Teng and Pittman's model of "work-family fit" served as a theoretical base for exploring the experiences of families moving from welfare to work. Responding to open-ended telephone interview questions, 30 recently hired welfare recipients described factors that were needed for them to make a smooth transition into work, be successful at their jobs, and balance work and family. The individuals appeared to experience greater success when their own needs and the needs of their families were being met and when they were able to meet the demands of work, leading to greater work-family fit. Support from the workplace and other community sources, as well as participants' personal attributes contributed to this work-family fit. Specific strategies based on these findings are offered for employers, social workers, and community organizations.
Key words: community response; employment; poverty; single working mothers; welfare reform; work-family fit
Federal legislation (Personal Responsibility and Work Opportunity Reconciliation Act of 1996, P.L. 104-193) has altered drastically the United States' welfare system, ending the guarantee of cash assistance to eligible families in poverty and setting both work requirements and time limits for all welfare recipients. These far-reaching changes in the welfare system raise questions about the futures of families living in poverty, who must meet these new requirements while facing many obstacles to finding and keeping good jobs. With most welfare recipients being young single mothers with young children and well-below-average education levels, (Burtless, 1997), obtaining employment raises questions about their abilities to handle new work demands along with their family responsibilities. The overriding question is What factors will help participants in welfare reform programs transition successfully into work while maintaining the well-being of their families?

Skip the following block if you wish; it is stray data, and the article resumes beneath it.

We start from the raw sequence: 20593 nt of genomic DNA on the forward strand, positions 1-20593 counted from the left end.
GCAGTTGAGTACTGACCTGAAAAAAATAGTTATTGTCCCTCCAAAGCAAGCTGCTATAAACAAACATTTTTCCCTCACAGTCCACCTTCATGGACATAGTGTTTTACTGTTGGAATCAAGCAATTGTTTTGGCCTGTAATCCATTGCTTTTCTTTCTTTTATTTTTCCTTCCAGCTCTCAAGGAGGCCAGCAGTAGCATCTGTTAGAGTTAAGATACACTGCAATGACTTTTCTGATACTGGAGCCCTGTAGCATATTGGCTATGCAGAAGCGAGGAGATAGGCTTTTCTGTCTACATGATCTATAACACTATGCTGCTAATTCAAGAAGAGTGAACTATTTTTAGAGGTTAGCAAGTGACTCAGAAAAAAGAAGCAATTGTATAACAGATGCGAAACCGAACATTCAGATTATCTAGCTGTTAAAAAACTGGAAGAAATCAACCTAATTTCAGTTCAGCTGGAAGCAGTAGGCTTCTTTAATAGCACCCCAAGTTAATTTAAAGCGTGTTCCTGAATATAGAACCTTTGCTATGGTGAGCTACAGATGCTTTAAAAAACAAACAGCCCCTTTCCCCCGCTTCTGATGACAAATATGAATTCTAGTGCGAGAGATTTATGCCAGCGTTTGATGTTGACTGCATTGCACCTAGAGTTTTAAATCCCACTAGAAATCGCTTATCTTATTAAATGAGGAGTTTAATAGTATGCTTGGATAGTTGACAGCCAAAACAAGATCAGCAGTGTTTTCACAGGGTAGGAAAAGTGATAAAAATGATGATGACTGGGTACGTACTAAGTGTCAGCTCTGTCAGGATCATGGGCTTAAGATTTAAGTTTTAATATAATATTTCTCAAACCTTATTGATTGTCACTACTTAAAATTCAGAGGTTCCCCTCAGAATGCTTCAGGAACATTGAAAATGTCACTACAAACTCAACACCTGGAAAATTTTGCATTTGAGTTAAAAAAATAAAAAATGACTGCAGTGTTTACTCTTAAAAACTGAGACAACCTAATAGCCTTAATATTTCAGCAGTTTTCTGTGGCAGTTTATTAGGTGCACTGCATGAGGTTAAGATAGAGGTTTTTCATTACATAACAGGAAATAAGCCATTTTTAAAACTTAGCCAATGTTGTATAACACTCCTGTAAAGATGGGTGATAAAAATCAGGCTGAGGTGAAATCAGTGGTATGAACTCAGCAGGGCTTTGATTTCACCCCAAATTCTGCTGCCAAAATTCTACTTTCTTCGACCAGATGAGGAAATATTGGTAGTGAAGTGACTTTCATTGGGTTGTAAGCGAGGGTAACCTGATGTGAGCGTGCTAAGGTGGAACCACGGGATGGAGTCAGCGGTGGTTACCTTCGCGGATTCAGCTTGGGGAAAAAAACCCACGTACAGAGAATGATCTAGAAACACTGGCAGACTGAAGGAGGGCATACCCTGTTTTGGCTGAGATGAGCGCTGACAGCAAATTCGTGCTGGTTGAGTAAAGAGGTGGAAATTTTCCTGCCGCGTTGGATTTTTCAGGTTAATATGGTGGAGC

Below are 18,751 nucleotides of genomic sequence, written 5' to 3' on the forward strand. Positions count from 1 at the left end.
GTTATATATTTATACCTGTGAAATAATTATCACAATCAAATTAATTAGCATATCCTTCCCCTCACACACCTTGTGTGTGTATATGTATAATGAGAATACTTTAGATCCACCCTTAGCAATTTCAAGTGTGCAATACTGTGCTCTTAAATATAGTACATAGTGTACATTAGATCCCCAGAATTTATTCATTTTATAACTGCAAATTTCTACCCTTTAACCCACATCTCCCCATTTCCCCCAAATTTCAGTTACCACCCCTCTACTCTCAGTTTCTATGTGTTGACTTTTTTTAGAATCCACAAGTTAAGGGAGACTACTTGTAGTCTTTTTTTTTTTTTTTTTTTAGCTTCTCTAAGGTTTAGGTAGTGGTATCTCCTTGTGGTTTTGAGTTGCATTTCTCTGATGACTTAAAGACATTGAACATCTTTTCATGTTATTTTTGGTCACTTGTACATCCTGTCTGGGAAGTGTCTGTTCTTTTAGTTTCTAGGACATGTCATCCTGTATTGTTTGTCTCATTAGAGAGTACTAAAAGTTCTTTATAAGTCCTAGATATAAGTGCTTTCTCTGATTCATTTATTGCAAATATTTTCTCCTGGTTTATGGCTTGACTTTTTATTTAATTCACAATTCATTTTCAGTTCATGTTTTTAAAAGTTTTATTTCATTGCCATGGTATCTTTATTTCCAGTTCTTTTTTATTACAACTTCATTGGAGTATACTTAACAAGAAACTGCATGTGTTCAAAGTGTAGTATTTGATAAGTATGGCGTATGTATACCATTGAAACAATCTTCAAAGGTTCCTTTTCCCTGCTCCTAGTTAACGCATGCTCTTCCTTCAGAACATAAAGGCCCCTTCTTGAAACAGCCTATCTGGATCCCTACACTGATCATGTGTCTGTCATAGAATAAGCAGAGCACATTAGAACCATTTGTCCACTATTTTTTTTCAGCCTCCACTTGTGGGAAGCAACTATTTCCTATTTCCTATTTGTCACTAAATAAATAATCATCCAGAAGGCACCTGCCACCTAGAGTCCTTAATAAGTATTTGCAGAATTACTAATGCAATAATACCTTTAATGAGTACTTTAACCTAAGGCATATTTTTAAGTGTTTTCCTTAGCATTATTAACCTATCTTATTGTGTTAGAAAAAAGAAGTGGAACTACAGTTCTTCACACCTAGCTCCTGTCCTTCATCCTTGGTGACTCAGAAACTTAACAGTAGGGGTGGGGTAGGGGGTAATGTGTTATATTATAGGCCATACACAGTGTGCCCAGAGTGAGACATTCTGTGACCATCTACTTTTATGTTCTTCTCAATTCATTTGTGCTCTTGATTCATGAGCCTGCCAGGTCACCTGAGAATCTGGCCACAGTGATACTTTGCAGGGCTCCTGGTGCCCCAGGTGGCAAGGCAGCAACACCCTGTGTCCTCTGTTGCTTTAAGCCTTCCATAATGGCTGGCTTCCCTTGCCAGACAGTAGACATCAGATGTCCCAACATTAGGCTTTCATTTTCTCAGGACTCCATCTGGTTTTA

Most of the research on the work and family interface has been framed by one of three perspectives: multiple roles, job demands, or spillover and crossover (Pleck, 1995). Although these perspectives are helpful in understanding the experiences of some families, they were developed primarily using studies with middle-or upper-middle-income white, often married, participants. This fact may limit their relevance for understanding the processes involved as single, poor mothers, many who are African American, move from welfare to work.
A new perspective of "work-family fit" shows promise for addressing not only a much broader range of families and contexts, but also the complex interactions between work and family (Teng & Pittman, 1996). The work-family fit approach views work and family as interconnected systems, where connections between these two systems are conceived of as the "fit" between the demands of work and the family's abilities to meet those demands and the fit between the family's needs and the supplies available from work to meet those needs. Both work and family are seen as active contributors to this exchange process, and bidirectional influences are assumed to exist between the two dimensions of fit.
Although the work--family fit model attends to the diverse complexities of family and work contexts, for families in poverty the workplace frequently is unable to meet their multiple needs. Other sources of needed supplies must be considered, such as help from friends or relatives, support from social services, child care resources, and various other community services (Chilman, 1991; McLanahan & Booth, 1989; Parish, Hao, & Hogan, 1991). In addition to providing assistance, these community supports can place demands on welfare recipients, such as obligations to extended relatives (Parish et al., 1991). Therefore, to explore the full experience of families moving from welfare into work, our conceptual framework extends Teng and Pittman's (1996) model and includes both community supplies and community demands, in addition to the previously discussed components of the work-family fit model (see Figure 1). …